Normally, I plan my targets well in advance. Research the area while skimming the classifieds for local employment and potential housing options. But now my last-minute impulse has me flying blind. I can't decide if this is incredibly daring or unbelievably stupid. Many of my decisions feel that way.

Most people would pull out their smartphones and Google away. Unfortunately, my job—obsessively locating missing people—doesn't pay at all, while my side hustle—bartending part-time at the location of the moment—doesn't pay well. The result is that my "smart" phone is an old flip phone with a limited data plan. On a good day, it might receive a text. Google would mostly reduce it to a lump of melted microchips.

Likewise, I don't own a computer or even a tablet. I'd love the luxury, but I don't just lead a nomadic lifestyle, I lead a high-risk one. As in, many of the places I frequent are known for their high crime rates and opposition to outsiders. I've had rental units broken into, property vandalized; I've had good-ol'-boy cops confront me with shotguns and grieving relatives attack me with broken beer bottles.

I originally walked away from material possessions because I felt the weight of them dragging me down. Now I don't own anything I can't afford to lose because I don't want to die one day trying to protect something I never should've cared about in the first place.

If I were near a major town, I'd utilize an internet café or public library to do my homework. But given that I'm currently stranded at a gas station in the middle of Wyoming, travel brochures it is.

I see pictures of bighorn sheep, craggy mountains, and deep blue lakes. I can attempt horseback riding, scale rock formations, and take up hunting and fishing. There are warnings about bears—Be Bear Aware!—maps of local trails, and orders not to pick wildflowers. After the past ten months, which I spent in an inner-city neighborhood in Boston, followed by a sad housing project near Memphis, the photos of the great outdoors make me giddy.

Though once again, that faint fissure of alarm. I've done wildland searches, but never in any place as rugged as these mountains. I've walked the woods, but I don't know anything about grizzly bears. While too many of my searches have led to sad discoveries, I've never set out explicitly to find a corpse.

I think of Patrice O'Day, who just wants to be buried next to her son.

"Why do everyone's problems have to be your problem?" Paul had griped at me. "What will it take before you realize that you're the one who matters. You, Frankie. I love you."

I don't talk to Paul anymore. But on occasion, I still call his widow.

I've just finished my deep dive into local intel when a beat-up Chevy truck pulls up to a gas pump. The back is piled high with straw bales, the lower sides sprayed liberally with mud. A woman in worn jeans, a sleeveless T-shirt, and a fawn-colored cowboy hat climbs out.


I give a parting nod to the silent store attendant, then step outside to negotiate my next mode of transportation.

I grew up in a small town in Northern California. My father was the world's most affable drunk, my mother the world's angriest enabler. He drank, she worked. He drank more, she worked more.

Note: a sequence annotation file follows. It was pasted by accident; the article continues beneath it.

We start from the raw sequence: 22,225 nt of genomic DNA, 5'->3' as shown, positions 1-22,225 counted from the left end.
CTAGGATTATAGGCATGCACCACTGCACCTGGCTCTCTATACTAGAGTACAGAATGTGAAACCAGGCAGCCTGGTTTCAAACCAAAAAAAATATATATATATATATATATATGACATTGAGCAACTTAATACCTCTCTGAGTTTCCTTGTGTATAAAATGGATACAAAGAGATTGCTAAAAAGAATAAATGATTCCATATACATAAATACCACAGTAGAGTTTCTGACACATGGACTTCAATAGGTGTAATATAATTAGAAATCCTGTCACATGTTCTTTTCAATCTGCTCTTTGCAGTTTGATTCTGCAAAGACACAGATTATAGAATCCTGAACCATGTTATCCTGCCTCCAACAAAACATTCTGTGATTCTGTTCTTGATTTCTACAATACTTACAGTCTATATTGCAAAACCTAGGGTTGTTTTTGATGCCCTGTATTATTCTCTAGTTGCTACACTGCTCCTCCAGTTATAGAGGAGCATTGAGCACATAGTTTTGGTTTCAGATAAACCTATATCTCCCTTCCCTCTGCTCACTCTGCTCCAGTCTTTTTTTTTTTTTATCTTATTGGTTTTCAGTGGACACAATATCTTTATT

Which is to say, neither of them spared much thought for me. I ran around wild in the days before we worried about stranger danger and what kind of lone men lingered at playgrounds. Like most kids, I owned a secondhand bike with a rusty frame and a duct-taped banana seat. I rode it anywhere and everywhere. Though of course, there's only so far a girl on a bike can go. Which meant if I or the other kids wanted to make it to the five-and-dime to spend our spare change on two-cent Jolly Ranchers, we hitchhiked. Stood along the main thoroughfare and stuck out our thumbs.

Sometimes there might be six of us, piling on top of one another in the back of whichever vehicle took pity on us. Sometimes it might be me and my best friend, Sophie. Sometimes it was just me, because my dad was already passed out and my mom hours from getting home—and even back then, I had problems staying put.

I never worried about the safety of climbing into a random person's vehicle; it's just what we did.

These days, most parents would advise their kids differently, and yet, for many rural areas, hitchhiking remains a way of life. Mass transit only passes through major towns. Taxis, Uber, car rentals—those are amenities for city folks.

The town of Ramsey is thirteen miles from this final bus stop. A bit far to walk in the bright August sun, let alone the relentlessly dry heat. So copping a ride it is.

I approach the woman pumping gas. She glances up, nods once in greeting. She looks around my age, with sun-darkened skin and lean, muscled arms. Horsewoman for sure, I can tell by the way she's standing. I instantly like her, but this is one of my few superpowers. In my own loner-like way, I'm actually a people person.

Whether other people like me, however, is always an interesting question.

Now I keep it simple. "I'm Frankie Elkin. I'm looking to get to Ramsey. If you're headed in that direction, I'm hoping I might catch a ride."

The woman eyes me, my rolling suitcase, my battered brown leather satchel. I wonder what she sees, or maybe doesn't see. I'm not old. I'm not young. I'm not pretty. I'm not horrifying. I'm not from here, but then I'm not from anywhere.

Pump clicks off. She replaces the nozzle, goes to work on the gas cap.

"I have gas money," I offer, then try to remember how much cash I have jammed in my front pocket. I'm down to my last hundred and twelve bucks. It's okay, I've survived on less.

"Who are you?" the woman asks.


"No. Who are you?"

"Technically, I'm a professional bartender."

"Why Ramsey?"

"Because I also look for missing persons, and I'm interested in the Timothy O'Day case."

"You're a reporter?"

"Nope. Just a person who looks for other people." I shrug. "There's more demand for someone like me than you might suspect."

"That your gear?"


"Where's your pack? Hiking boots? Camping gear?"

I glance down at my roll-aboard suitcase, bruised from so many towns, miles, bus rides. The horsewoman raises a good point. No way I can take luggage on a hike into the mountains. So there might be a few flaws with my impulsive decision. That's never stopped me before.

"I'll figure it out."

On Sale
Jan 18, 2022
Page Count
416 pages